I’ve just been to see the film Indigènes. I don’t cry very often at the cinema, but I must admit that I had problems stopping weeping during the last part. I, and probably the rest of the audience, knew just too well how the film would end and how the story it self would go on for decades afterwards. I saw it on a cinema nearby, with pensioners (white) and local lycéens (of all colours). It shows on 31 cinemas in Paris, with 4-8 screenings each + two in the weekends.

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02:40:07 amCategories: Fieldwork, Places, Spaces

Boulevard phenomenology

Place de Ménilmontant in the autumn (with bikes and cyclists...)

It’s been ages since I’ve been walking down the boulevard, but today I was doing it again. My bike has been stolen! And it was stolen from one of my favourite places, Place de Ménilmontant. Well, such things happen, and anyway it was a too small, but it feels strange that it should happen less than 48 hours before my departure. It’s the third (attempted) crime that happens to me after I came here. First I was robbed for my deposit (1300€!) for a flat that was way too expensive in the first place, then a kid tried to nick my camera during an anti-CPE demonstration (we both looked the same surprised – me because why would someone nick a fellow demonstrator’s camera, him because the camera was attached with a string around my neck so he didn’t get it…) and now my funny little green bike…

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03:16:41 pmCategories: Places


What a drama, and what a deception! People were so eager for a party and it seemed to be so much at stake…

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01:15:16 amCategories: Fieldwork, Places, Spaces, Distinctions

“Elle va se faire draguer”

Every blog post I’ve tried to write on gender strands for some reason or another before they reach the web. The following text was meant to be a simple and silly account of a quick bike trip around Belleville. However, when I let it rest for a moment in order to start sorting out the huge heap of paper – flyers, magazines, newspapers, brochures… -that was threatening to cover more and more of the surface space in my little office-cum-livingroom-cum-kitchen, I came a cross an old article about a café that I had just passed on my trip. This café reached the national media right after the Mohammad caricature affaire because they put up an exhibition with blasphemous caricatures right in the heart of Belleville. Well, the article in itself wasn’t enough to put me off track. It was rather it’s point of view, or framing, that threatened to put my experiences on my little trip in a new light. I started worrying that my silly little text had to become a bit more complicated.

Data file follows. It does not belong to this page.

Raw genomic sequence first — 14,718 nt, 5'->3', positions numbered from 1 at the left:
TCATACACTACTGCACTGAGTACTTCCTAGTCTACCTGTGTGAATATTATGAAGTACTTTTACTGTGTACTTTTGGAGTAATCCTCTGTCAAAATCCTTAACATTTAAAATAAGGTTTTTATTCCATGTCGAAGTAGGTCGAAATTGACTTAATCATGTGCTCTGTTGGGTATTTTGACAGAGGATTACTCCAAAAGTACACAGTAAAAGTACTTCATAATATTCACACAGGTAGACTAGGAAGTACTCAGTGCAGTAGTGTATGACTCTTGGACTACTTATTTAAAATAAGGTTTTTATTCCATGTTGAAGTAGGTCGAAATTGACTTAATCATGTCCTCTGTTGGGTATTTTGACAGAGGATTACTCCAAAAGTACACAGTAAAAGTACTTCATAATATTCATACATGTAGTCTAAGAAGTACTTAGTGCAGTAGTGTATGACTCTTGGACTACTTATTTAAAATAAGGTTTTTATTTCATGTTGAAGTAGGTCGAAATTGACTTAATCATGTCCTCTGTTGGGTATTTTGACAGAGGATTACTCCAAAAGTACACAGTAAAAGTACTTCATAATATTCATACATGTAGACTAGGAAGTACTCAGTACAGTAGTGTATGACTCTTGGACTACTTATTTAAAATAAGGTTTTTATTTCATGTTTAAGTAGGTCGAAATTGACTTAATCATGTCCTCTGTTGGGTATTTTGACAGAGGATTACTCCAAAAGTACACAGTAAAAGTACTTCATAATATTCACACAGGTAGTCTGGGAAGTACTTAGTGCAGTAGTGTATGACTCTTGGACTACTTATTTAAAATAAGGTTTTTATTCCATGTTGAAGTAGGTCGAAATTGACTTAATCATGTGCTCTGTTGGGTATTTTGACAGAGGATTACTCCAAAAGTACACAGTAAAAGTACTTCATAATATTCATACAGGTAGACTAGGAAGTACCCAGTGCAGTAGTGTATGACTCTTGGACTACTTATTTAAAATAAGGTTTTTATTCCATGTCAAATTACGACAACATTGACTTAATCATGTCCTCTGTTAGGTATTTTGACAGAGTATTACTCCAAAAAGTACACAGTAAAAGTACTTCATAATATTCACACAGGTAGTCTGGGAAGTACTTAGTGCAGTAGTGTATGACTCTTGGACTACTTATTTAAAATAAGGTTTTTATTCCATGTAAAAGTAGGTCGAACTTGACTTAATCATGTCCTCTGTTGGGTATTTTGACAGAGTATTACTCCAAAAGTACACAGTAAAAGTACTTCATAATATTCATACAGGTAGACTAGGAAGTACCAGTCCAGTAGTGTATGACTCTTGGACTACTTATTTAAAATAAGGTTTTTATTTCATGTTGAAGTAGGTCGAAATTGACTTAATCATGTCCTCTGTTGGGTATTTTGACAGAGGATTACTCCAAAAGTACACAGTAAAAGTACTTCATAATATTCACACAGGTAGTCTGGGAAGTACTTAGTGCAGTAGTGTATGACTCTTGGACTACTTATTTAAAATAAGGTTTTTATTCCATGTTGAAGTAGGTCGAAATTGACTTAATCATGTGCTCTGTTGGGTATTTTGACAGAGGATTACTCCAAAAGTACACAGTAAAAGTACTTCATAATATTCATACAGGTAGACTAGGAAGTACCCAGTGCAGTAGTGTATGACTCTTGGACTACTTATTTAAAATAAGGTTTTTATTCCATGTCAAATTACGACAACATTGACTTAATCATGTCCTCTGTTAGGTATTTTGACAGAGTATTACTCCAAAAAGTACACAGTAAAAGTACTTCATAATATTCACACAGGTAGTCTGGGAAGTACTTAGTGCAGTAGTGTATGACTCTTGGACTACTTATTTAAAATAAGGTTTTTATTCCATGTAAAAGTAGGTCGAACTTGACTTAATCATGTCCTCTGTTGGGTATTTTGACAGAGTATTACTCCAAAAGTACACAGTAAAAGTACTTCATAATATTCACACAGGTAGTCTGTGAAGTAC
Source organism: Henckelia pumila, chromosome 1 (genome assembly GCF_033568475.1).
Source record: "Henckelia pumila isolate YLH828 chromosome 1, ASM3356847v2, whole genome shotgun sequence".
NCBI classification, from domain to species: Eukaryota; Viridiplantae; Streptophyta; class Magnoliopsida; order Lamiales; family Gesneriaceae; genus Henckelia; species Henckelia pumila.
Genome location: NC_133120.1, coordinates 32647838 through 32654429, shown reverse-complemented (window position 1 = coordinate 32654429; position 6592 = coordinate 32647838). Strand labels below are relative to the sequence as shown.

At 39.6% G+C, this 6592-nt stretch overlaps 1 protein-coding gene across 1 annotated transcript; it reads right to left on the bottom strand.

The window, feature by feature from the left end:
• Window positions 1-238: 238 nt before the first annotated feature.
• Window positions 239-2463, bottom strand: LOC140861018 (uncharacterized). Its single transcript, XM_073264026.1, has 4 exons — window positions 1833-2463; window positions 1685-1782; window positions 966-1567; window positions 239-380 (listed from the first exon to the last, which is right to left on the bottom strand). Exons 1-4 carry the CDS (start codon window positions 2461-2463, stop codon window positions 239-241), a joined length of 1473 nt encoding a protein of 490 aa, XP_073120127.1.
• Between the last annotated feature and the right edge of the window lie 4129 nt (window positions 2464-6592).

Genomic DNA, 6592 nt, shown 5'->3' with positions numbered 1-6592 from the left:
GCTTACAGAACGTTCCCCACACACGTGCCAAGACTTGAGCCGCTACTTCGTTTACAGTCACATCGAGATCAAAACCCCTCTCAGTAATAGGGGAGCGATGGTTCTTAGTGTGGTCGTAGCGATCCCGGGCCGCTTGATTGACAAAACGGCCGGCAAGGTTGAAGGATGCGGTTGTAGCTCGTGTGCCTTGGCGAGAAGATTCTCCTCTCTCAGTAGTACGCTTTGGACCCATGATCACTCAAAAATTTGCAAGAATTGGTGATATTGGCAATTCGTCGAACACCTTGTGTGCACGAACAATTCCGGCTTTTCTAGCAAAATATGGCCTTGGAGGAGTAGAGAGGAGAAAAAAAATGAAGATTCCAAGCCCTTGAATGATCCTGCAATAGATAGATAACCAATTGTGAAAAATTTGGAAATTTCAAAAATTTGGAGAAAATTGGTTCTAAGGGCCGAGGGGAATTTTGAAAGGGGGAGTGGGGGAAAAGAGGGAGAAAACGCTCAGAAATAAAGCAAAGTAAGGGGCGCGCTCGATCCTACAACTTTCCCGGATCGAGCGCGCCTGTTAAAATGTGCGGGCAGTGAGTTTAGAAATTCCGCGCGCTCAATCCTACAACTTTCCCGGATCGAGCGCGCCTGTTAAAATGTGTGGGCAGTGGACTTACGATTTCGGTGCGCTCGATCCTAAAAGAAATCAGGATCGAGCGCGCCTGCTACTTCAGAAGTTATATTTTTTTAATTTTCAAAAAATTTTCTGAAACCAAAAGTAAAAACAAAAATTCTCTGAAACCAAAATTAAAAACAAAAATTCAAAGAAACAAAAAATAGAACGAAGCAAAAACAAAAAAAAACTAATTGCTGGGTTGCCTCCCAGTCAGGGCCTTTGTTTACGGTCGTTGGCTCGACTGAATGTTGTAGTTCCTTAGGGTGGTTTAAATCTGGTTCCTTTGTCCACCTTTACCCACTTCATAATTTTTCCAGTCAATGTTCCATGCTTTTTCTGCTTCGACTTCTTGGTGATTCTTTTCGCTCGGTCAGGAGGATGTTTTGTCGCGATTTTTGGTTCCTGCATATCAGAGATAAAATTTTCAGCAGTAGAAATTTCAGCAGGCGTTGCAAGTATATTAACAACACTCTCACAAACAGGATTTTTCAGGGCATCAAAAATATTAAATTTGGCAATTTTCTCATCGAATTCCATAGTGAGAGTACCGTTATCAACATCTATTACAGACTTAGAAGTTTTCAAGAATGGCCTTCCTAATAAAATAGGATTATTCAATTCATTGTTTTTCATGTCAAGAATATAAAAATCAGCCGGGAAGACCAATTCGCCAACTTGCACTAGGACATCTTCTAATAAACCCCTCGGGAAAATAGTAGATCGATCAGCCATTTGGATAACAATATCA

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03:01:21 amCategories: Places, Spaces

From La Sorbonne to Université de Saint-Denis

For those who read French, I can recommend Le Bondy Blog. A couple of journalists from the Swiss magazine L’Hebdo settled in the banlieue Bondy during the November revolts, and stayed there for more than 4 months. Before they left, 8 local youth got training in journalism and took over the blog after the professionals. Every post they write – be it miniskirts or soldiers from the colonies helping out France during the war – initiates a lively debate. I had just read Hanane Kaddour’s very instructive post on how geography determines which university you can apply for when I had the opportunity to have a closer look at 4 different university locales in the Paris area in just a few days.